“Money is better than poverty, if only for financial reasons.” — Woody Allen
Whether or not you consider money to be personally important, we all recognize that money is necessary for our basic needs and survival. But how much we require to satisfy our desires and ensure our happiness is subjective to each individual. Or is it?
A recent survey conducted by the Marist Institute for Public Opinion found that an annual income of $50,000 (in the United States) is enough to create a feeling of happiness.1 This was based on a telephone survey of 1,235 adults across America. For these participants, the researchers found that $50,000 seemed to be the cutoff point below which a feeling of life satisfaction was not achieved. Once people crossed that monetary threshold, they reported a happier, more positive outlook.
The poll questions covered contentment in numerous aspects of life, including personal relationships, health, living arrangements, neighborhood, employment status, and the path the individual has taken in general. The volunteers who earned at least $50,000 per year reported more satisfaction in each of these areas than those who earned less than that amount. In addition, those reporting a lower income were also less optimistic about the future. The lower earners were less likely to define themselves as happy or to say their best years were ahead of them. They were more likely, instead, to be concerned about their retirement years as well as managing any medical conditions that might crop up.
Obviously, there is nothing magical about $50,000. There are plenty of people who earn less who are happy, and plenty who earn more who are not. Nevertheless, the study revealed a strong “tendency” correlating money and happiness based on that amount.
Unsurprisingly, with the lingering post-recession economic malaise, the majority of survey participants reported going through some form of financial difficulty. Nearly two-thirds reported a personal economic hardship within the past year and more than half had reduced their level of household spending. More than one quarter said putting retirement off was a consideration and 14 percent had experienced a hard time making their rent or mortgage payments.
Perhaps all of this is a sign of the times — that our financial woes are continuing without much relief. Also, its worth considering that just two years ago, researchers at Princeton University found that it took an income of $75,000 to make a person happy.2 Maybe the bulk of us have learned to be satisfied with less since then. But truly, it would be interesting to know where the people who took part in either of these studies live. Because the cost of living can vary so very much depending on where you call home. In some countries, a $50,000 a year salary would translate to insane wealth…but that’s not the case in the United States. And even within America, the cost of living varies widely depending on the state, city, town — heck, even within the same town. Perhaps then, it’s not the actual dollar amount that determines happiness and life satisfaction, but rather how your income compares to what your friends and neighbors are earning; thus, as incomes have dropped for so many people in the recession, it takes less to rank well amongst your peers.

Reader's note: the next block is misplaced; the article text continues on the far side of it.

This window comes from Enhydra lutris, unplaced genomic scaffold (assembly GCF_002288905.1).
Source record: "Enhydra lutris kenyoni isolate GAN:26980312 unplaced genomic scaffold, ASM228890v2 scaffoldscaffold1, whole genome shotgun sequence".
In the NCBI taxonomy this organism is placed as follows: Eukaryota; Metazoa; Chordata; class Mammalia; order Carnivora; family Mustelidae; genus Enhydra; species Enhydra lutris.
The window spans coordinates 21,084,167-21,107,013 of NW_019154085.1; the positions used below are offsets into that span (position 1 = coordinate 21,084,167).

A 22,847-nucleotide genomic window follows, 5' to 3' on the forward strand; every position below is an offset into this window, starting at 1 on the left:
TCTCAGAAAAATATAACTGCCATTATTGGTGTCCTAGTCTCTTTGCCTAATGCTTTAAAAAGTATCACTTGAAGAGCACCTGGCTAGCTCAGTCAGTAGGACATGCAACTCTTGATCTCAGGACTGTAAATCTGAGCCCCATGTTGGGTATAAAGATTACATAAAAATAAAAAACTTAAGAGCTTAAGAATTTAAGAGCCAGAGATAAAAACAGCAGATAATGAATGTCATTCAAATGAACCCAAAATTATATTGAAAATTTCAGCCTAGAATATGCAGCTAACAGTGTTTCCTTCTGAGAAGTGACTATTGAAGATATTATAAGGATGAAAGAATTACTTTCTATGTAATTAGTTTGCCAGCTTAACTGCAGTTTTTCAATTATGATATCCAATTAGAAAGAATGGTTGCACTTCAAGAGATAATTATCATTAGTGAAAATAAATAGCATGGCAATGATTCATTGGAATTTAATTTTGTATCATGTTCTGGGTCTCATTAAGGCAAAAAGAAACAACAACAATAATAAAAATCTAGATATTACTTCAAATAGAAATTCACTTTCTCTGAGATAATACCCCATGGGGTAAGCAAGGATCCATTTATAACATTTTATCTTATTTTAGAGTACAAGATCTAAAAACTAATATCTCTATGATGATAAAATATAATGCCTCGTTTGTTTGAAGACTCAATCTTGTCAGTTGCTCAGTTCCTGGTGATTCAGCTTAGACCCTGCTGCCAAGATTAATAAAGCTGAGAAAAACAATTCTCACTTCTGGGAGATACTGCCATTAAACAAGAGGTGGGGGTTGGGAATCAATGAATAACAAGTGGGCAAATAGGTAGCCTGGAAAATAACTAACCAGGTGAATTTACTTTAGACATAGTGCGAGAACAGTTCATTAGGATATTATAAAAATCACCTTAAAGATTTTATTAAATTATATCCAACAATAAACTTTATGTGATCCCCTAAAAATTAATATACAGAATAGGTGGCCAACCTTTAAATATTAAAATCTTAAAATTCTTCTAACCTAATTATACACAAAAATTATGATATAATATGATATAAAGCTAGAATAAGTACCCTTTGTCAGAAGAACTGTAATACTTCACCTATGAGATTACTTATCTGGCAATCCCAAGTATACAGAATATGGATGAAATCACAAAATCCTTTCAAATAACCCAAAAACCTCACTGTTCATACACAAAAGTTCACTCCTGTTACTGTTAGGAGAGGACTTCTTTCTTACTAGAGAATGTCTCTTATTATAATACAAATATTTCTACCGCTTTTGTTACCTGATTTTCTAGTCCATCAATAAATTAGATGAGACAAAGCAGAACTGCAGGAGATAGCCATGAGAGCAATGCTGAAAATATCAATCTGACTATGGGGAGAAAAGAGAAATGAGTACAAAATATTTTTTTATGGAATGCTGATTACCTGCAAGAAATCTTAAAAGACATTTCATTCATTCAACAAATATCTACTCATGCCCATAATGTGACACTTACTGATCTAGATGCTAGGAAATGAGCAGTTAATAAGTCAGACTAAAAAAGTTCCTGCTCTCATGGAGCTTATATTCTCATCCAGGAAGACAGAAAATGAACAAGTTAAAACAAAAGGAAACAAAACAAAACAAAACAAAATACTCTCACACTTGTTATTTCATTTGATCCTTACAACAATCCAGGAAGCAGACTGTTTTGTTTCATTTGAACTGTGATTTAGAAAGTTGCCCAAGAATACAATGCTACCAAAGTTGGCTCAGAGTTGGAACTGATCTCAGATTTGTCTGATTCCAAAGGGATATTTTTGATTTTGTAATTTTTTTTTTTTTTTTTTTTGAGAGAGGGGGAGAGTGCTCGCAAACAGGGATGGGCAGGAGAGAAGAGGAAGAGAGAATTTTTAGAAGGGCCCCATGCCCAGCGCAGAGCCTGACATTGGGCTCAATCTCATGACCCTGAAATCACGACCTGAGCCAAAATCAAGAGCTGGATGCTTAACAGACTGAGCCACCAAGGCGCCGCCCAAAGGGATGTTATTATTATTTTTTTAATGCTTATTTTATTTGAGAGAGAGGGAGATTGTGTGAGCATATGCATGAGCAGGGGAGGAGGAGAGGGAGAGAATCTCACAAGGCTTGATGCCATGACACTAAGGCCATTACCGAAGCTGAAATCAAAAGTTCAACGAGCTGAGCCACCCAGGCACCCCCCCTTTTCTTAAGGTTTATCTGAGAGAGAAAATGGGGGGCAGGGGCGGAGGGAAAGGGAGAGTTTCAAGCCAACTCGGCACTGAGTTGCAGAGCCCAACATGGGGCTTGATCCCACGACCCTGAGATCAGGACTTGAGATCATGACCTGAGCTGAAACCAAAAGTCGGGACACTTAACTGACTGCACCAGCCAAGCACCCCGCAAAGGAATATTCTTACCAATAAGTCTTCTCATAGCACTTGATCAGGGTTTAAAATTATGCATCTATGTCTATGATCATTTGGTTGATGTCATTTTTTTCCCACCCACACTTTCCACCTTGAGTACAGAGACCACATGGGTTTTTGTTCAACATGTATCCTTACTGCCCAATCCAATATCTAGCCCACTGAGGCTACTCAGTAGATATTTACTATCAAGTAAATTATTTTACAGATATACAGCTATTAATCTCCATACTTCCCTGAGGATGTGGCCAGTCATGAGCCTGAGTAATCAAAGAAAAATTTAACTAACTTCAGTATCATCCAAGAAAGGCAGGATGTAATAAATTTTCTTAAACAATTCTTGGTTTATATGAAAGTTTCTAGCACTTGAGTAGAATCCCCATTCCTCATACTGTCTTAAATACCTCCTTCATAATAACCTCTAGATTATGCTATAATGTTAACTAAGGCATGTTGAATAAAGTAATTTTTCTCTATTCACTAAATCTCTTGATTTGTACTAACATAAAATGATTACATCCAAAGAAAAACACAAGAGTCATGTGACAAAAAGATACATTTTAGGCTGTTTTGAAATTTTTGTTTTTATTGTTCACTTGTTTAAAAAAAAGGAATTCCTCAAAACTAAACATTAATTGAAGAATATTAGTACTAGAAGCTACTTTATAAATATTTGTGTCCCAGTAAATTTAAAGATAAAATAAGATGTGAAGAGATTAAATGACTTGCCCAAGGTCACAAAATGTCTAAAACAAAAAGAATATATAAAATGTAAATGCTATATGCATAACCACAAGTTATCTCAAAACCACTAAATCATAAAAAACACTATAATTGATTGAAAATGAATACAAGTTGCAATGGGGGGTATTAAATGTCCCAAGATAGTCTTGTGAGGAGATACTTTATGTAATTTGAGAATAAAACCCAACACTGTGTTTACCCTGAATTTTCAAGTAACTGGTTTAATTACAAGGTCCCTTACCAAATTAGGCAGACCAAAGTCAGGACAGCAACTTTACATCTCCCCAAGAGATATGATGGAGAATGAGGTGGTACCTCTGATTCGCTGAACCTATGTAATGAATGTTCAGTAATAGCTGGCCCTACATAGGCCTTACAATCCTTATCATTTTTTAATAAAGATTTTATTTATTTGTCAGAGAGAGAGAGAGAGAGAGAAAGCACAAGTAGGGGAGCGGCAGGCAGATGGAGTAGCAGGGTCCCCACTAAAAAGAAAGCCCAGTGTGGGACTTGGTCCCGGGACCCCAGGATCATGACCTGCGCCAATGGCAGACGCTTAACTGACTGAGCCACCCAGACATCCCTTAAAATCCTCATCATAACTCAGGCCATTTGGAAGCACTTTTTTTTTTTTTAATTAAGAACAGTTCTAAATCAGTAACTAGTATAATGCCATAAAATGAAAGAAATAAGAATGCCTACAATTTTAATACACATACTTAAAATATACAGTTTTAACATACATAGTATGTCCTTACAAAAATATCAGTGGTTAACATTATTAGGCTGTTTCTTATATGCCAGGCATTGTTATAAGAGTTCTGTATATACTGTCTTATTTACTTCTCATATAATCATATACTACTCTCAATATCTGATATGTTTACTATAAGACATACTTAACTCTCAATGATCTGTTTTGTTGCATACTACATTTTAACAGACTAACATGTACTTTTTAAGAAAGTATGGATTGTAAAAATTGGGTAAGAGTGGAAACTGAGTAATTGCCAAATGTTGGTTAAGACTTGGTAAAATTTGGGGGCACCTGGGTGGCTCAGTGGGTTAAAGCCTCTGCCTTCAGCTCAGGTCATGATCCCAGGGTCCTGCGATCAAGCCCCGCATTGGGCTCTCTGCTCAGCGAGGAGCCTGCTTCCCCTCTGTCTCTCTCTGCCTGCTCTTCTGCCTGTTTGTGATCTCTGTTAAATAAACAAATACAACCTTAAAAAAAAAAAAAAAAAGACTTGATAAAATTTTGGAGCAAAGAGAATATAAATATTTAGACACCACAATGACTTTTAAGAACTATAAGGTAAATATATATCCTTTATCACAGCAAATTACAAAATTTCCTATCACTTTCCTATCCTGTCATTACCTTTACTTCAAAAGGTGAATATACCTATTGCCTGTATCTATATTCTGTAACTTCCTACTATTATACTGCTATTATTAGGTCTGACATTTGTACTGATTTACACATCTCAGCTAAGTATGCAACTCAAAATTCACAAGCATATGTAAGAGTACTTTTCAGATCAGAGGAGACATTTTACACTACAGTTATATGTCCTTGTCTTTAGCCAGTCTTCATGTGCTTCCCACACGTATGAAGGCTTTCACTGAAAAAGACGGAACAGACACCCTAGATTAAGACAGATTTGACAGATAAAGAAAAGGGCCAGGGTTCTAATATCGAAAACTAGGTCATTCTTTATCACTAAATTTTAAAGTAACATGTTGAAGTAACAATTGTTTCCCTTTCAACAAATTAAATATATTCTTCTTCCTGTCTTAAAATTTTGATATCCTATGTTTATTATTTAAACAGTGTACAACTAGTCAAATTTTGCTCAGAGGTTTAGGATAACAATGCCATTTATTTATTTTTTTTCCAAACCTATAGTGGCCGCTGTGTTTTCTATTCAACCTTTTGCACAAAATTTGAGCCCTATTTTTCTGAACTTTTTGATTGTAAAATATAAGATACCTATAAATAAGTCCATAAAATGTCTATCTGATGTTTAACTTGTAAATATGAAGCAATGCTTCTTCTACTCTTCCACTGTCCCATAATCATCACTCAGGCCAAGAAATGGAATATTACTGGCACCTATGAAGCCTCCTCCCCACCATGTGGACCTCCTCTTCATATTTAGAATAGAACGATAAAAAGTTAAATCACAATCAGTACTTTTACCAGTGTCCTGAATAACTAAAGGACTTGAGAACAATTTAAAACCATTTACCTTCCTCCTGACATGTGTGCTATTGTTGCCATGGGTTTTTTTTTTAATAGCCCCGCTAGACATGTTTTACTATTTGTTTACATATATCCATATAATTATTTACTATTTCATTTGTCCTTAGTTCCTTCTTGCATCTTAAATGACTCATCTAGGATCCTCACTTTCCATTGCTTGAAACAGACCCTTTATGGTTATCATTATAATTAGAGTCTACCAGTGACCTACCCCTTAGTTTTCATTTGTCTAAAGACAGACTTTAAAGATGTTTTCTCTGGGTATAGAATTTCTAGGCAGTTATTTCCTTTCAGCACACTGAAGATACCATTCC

In fact, a 2010 study jointly conducted at the University of Warwick and Cardiff University in the United Kingdom showed that more important than the actual income in a ranking of happiness was how a person compared in wealth to his neighbors.3 In other words, the proverbial “big fish” in the neighborhood, even if he only earns $30,000 a year, will consider himself more satisfied with life than the rest of the guys living on his block who earn $20,000.
Then again, a 2011 study that was part of the World Health Organization’s World Mental Health Survey found that among participants living in the 10 higher income nations, an average of close to 15 percent of the population had experienced a major depressive episode at some point.4 Participants from low to middle income countries, however, fared better with an average of just 11 percent, approximately, who had suffered through depression. So clearly, happiness and life satisfaction can’t simply be about accumulating wealth. Just ask any Carthusian monk.
Ultimately, we’d all do well to put a little Zen philosophy into our lives and try to find some happiness and peace from within. Live a healthy, honest life; make the most of your relationships; give back to the community; and do work that satisfies and fulfills you. And then, as the Beatles once said, “In the end, the love you take is equal to the love you make.” (The last line, in the last song, on the last album the Beatles ever recorded.)
1 “Money Matters.” Maristpoll. 13 April 2012. Accessed 4 June 2012. <http://maristpoll.marist.edu/wp-content/misc/Home%20instead/Money%20Matters_April%202012_FINAL.pdf>.
2 Luscombe, Belinda. “Do We Need $75,000 a Year to Be Happy?” Time. 6 September 2010. Accessed 4 June 2012. <http://www.time.com/time/magazine/article/0,9171,2019628,00.html>.
3 Park, Alice. “Study: Money Isn’t Everything–But Status Is!” Time. 23 March 2010. Accessed 4 June 2012. <http://www.time.com/time/health/article/0,8599,1974718,00.html>.
4 Bromet, Evelyn; Andrade, Laura Helena; Hwang, Irving; et al. “Cross-National Epidemiology of DSM-IV Major Depressive Episode.” BMC Medicine. 26 July 2011. BioMed Central Ltd. Accessed 4 June 2012. <http://www.biomedcentral.com/1741-7015/9/90>.